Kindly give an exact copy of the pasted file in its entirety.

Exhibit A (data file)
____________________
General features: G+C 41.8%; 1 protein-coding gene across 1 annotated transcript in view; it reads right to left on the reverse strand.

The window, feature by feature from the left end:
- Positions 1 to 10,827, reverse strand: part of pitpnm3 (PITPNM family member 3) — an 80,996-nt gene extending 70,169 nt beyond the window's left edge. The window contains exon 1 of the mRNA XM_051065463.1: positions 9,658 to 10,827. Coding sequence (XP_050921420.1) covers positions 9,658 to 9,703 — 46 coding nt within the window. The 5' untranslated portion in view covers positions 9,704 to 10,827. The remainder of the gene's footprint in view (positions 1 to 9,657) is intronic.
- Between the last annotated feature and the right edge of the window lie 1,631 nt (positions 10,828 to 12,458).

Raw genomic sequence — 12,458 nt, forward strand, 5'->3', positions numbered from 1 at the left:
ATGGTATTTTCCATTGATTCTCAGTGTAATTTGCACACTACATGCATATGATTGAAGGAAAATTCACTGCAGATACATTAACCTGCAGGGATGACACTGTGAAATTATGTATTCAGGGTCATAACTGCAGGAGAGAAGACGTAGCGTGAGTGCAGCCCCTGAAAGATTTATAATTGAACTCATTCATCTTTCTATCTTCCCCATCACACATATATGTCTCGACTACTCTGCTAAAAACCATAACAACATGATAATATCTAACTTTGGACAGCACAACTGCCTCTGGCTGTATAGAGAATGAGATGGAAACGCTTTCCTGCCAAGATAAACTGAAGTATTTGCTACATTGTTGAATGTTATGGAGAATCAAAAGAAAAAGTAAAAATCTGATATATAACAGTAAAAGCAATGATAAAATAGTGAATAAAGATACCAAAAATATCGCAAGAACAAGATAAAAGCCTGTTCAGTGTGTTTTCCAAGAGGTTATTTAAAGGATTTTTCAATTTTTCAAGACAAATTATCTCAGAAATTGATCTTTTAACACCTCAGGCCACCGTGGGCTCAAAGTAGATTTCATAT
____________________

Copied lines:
General features: G+C 41.8%; 1 protein-coding gene across 1 annotated transcript in view; it reads right to left on the reverse strand.

The window, feature by feature from the left end:
- Positions 1 to 10,827, reverse strand: part of pitpnm3 (PITPNM family member 3) — an 80,996-nt gene extending 70,169 nt beyond the window's left edge. The window contains exon 1 of the mRNA XM_051065463.1: positions 9,658 to 10,827. Coding sequence (XP_050921420.1) covers positions 9,658 to 9,703 — 46 coding nt within the window. The 5' untranslated portion in view covers positions 9,704 to 10,827. The remainder of the gene's footprint in view (positions 1 to 9,657) is intronic.
- Between the last annotated feature and the right edge of the window lie 1,631 nt (positions 10,828 to 12,458).

Raw genomic sequence — 12,458 nt, forward strand, 5'->3', positions numbered from 1 at the left:
ATGGTATTTTCCATTGATTCTCAGTGTAATTTGCACACTACATGCATATGATTGAAGGAAAATTCACTGCAGATACATTAACCTGCAGGGATGACACTGTGAAATTATGTATTCAGGGTCATAACTGCAGGAGAGAAGACGTAGCGTGAGTGCAGCCCCTGAAAGATTTATAATTGAACTCATTCATCTTTCTATCTTCCCCATCACACATATATGTCTCGACTACTCTGCTAAAAACCATAACAACATGATAATATCTAACTTTGGACAGCACAACTGCCTCTGGCTGTATAGAGAATGAGATGGAAACGCTTTCCTGCCAAGATAAACTGAAGTATTTGCTACATTGTTGAATGTTATGGAGAATCAAAAGAAAAAGTAAAAATCTGATATATAACAGTAAAAGCAATGATAAAATAGTGAATAAAGATACCAAAAATATCGCAAGAACAAGATAAAAGCCTGTTCAGTGTGTTTTCCAAGAGGTTATTTAAAGGATTTTTCAATTTTTCAAGACAAATTATCTCAGAAATTGATCTTTTAACACCTCAGGCCACCGTGGGCTCAAAGTAGATTTCATAT